I owe a lot to Ildikó Halász. When I asked her for a large dog to run for the world cup, I was given Fax to run. Although we did’t make the qualification, we placed third in the National Championship in 2004. I placed second with Flört, and with her, my dream came true in 2005. After achieving third place again in the NC, we qualified for the World Championship! The road to Spain was unforgettable with Ildikó and Noémi Fái. The agility sport commission made a decision to only enter large dogs for the AWC. I think we earned their trust; Bijou, Flört and Frakk got the sixth place in team. I remember the feeling when I first stepped on the course in Vallaloid; I was very nervous! But I said to myself, this is the thing you have been waiting for since you’d seen a World Championship live in dortmund! So just enjoy it! We ran three clean runs, but in the fourth run the double jump bar fell down.
I had the opportunity to compete with a very small Bergerac dog. April was a very small schipperke. We qualified for the AWC in 2008, and won the third place in NC in 2009.
Chester was a Bergerac dog too, a litter brother of Fax. They were as like as two peas in a pod but inside they were chalk and cheese regarding their speed on the course. Our first run was an open jumping in bratislava. It felt like a rush with a TGV. We were second in the NC in 2005 and 2006 and after winning the agility run in 2006, finally we became National Champions in 2007!
In 2009, Chester also got a qualification, just like Nevian. We just slipped from the podium with Ági Tóth. The Hungarian large team got the fourth place. I was very nervous when stepping on the course with Nevian – and I couldn’t control this feeling. Running on a probable winner team, for a country is very different than as an individual. This resulted in two bars down. The agility run was different. We were fighting with a fire in our heart on the exciting course of manuel alff. If I didn’t play chester’s dogwalk contact safe, if… If… If we got just one fault less, we could have stepped onto the podium!
Nevian… What can I say about her? She’s simply perfect! Regarding the results, it is not because of her that we haven’t become World Champions she’s been part of the wc qualifying team every year since 2006. I stepped on the podium with her immediately. This was the first and unfortunately up to now, the only Hungarian individual to medal. It feels like it happened yesterday. Christine asked me what do I have to think and do before the individual jumping. Ildi instructed me in not bothering about the dogwalk contact, just to go on. Looking up to the display after we finished, it was a clean run. Remembering that unrepeatable moment still make my flesh crawl as the Hungarian fans were running down to celebrate, wading through poor Swiss fans!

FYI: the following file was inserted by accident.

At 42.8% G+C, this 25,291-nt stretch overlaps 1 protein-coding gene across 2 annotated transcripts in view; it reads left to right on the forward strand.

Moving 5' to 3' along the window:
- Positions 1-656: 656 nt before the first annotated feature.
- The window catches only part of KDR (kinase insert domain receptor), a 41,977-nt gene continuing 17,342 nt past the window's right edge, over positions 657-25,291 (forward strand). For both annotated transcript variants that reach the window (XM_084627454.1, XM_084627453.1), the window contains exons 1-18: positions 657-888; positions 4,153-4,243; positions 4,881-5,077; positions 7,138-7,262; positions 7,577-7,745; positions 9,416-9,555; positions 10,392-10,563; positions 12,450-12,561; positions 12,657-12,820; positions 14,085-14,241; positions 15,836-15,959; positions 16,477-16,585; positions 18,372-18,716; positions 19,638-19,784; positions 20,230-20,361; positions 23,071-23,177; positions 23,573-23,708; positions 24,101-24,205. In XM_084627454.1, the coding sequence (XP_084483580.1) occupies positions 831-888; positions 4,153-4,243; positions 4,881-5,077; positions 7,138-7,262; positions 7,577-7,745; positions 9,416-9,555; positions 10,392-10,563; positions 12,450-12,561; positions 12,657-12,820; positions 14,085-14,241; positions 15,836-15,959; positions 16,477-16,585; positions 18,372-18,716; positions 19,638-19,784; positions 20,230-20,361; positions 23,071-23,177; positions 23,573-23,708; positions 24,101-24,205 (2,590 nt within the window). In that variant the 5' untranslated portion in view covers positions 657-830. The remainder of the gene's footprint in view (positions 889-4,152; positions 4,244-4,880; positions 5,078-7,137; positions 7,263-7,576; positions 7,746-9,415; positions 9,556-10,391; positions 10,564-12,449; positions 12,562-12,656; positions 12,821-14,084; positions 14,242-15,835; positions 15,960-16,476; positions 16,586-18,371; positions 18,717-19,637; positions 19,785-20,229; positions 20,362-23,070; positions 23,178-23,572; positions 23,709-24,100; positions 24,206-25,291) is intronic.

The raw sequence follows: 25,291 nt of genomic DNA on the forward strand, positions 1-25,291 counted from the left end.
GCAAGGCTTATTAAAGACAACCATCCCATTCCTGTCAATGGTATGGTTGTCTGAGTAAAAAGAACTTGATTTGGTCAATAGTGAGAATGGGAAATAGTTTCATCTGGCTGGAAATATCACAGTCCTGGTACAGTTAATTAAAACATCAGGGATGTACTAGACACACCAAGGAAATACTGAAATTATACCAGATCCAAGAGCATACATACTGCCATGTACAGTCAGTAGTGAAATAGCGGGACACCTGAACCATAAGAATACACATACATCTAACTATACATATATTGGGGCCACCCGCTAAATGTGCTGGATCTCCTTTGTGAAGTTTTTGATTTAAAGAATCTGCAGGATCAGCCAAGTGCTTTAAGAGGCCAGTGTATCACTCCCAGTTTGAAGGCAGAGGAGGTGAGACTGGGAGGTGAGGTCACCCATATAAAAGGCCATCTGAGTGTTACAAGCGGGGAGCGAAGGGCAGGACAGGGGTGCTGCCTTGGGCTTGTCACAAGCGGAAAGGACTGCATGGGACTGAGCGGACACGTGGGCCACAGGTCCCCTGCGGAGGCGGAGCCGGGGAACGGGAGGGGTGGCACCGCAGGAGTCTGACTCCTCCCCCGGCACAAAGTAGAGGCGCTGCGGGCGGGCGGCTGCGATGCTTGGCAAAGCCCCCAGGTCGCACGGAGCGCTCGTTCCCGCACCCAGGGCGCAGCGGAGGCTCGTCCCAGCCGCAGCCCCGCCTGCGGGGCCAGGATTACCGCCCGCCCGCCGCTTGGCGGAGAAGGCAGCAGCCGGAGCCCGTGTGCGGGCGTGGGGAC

We were fifth in 2007 as we lost a lot of time in a long bend in jumping. We had two contacts in 2008, got a fourth place in 2009 with a beautiful run, thanks to Ági Tóth who shouted down to me in a very critical moment: “run!”. Unfortunately I made a famous mistake: 1-3 instead of 1-2-3: I was at the contact in the head and pulled off the dog from the second obstacle.
This is why in 2010 I tried to do two clean runs so badly and that’s how I learned that you won’t get anything on a wc with a safe run. We couldn’t get on the first paper sheet in general results.
A contact again in 2011 but our time was better than the World Champion’s. In 2012, after a clean run in jumping, I again made a handling mistake at the beginning of the agility course. In 2013 we would have had a chance but the journey to south africa would have been too expensive and dangerous for us to compete among 23 (!) Large dogs.
In 2014, at ten years of age and after a clean jump run we finally did the perfect agility run! We got 21st. Place in general among 126 competitors, all of them were younger than nevian. Imagine I didn’t want to make this run at first, because i didn’t like the course…
We won a lot of titles with Nevian – and there are many that we didn’t. She became National Champion in 2009 and 2013. At Crufts we won the British Open and the International class, too. We also won IABC, Korneuburg Wintercup, ASB Wintercup several times as well as Midatlantic Showcase Triathlon. There were smaller and bigger competitions in Austria, Belgium, Germany, Swiss and the USA. Many times I made just a tiny mistake but the results are secondary. If we bring out the best from the dog, we already have won – and we have to be happy for all of the runs! I think this is why Nevian was so fast in basel. After every run she would feel special and that I was happy with her. Mistakes are always made by humans, the dogs are perfect!
If you already had lost a dog, you would treat your next one so that you never would feel remorse when you have to let your best friend go. I’m grateful for every minute I can spend with my dogs and i do everything to give a good life to them.
After Giovanni’s death our life became boring. A perfect sheepdog needs to have a little troublemaker by her side! We chose Trancesca e’l temperamento based on a careful, almost scientific process… I saw her in a fascinating picture, where she put her paws on a stone ball – it was love at first sight! We had to make a payment in advance without seeing her. I quickly looked for what I could see in a video that the breeder sent, which was shot just after lunch. Could I be sure that this dog would be active enough for agility? – I asked myself the question… That turned out to be the most stupid question i could have asked myself! Dú is the smartest, the most active and cutest dog in the world! I don’t know where our journey will lead us in agility, but I already learned plenty of things from her and have became a much better trainer.